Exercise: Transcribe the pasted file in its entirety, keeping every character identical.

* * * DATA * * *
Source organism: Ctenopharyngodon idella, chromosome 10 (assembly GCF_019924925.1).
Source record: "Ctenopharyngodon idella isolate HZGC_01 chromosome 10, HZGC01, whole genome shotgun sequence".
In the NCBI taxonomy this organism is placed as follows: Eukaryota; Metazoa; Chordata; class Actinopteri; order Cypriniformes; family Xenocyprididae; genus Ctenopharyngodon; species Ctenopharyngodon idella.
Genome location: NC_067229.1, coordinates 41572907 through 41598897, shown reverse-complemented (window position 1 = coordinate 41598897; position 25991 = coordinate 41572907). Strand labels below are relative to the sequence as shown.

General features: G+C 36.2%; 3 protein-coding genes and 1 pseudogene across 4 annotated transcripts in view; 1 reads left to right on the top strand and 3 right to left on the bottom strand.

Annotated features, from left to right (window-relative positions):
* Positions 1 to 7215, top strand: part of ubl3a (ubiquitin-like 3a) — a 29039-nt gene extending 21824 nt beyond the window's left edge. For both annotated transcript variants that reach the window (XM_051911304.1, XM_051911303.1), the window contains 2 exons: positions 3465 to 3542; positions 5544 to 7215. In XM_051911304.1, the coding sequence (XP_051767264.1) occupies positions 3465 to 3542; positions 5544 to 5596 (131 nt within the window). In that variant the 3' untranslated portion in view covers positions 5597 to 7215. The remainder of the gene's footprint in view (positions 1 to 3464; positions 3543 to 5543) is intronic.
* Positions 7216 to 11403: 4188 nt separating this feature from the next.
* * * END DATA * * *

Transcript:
Source organism: Ctenopharyngodon idella, chromosome 10 (assembly GCF_019924925.1).
Source record: "Ctenopharyngodon idella isolate HZGC_01 chromosome 10, HZGC01, whole genome shotgun sequence".
In the NCBI taxonomy this organism is placed as follows: Eukaryota; Metazoa; Chordata; class Actinopteri; order Cypriniformes; family Xenocyprididae; genus Ctenopharyngodon; species Ctenopharyngodon idella.
Genome location: NC_067229.1, coordinates 41572907 through 41598897, shown reverse-complemented (window position 1 = coordinate 41598897; position 25991 = coordinate 41572907). Strand labels below are relative to the sequence as shown.

General features: G+C 36.2%; 3 protein-coding genes and 1 pseudogene across 4 annotated transcripts in view; 1 reads left to right on the top strand and 3 right to left on the bottom strand.

Annotated features, from left to right (window-relative positions):
* Positions 1 to 7215, top strand: part of ubl3a (ubiquitin-like 3a) — a 29039-nt gene extending 21824 nt beyond the window's left edge. For both annotated transcript variants that reach the window (XM_051911304.1, XM_051911303.1), the window contains 2 exons: positions 3465 to 3542; positions 5544 to 7215. In XM_051911304.1, the coding sequence (XP_051767264.1) occupies positions 3465 to 3542; positions 5544 to 5596 (131 nt within the window). In that variant the 3' untranslated portion in view covers positions 5597 to 7215. The remainder of the gene's footprint in view (positions 1 to 3464; positions 3543 to 5543) is intronic.
* Positions 7216 to 11403: 4188 nt separating this feature from the next.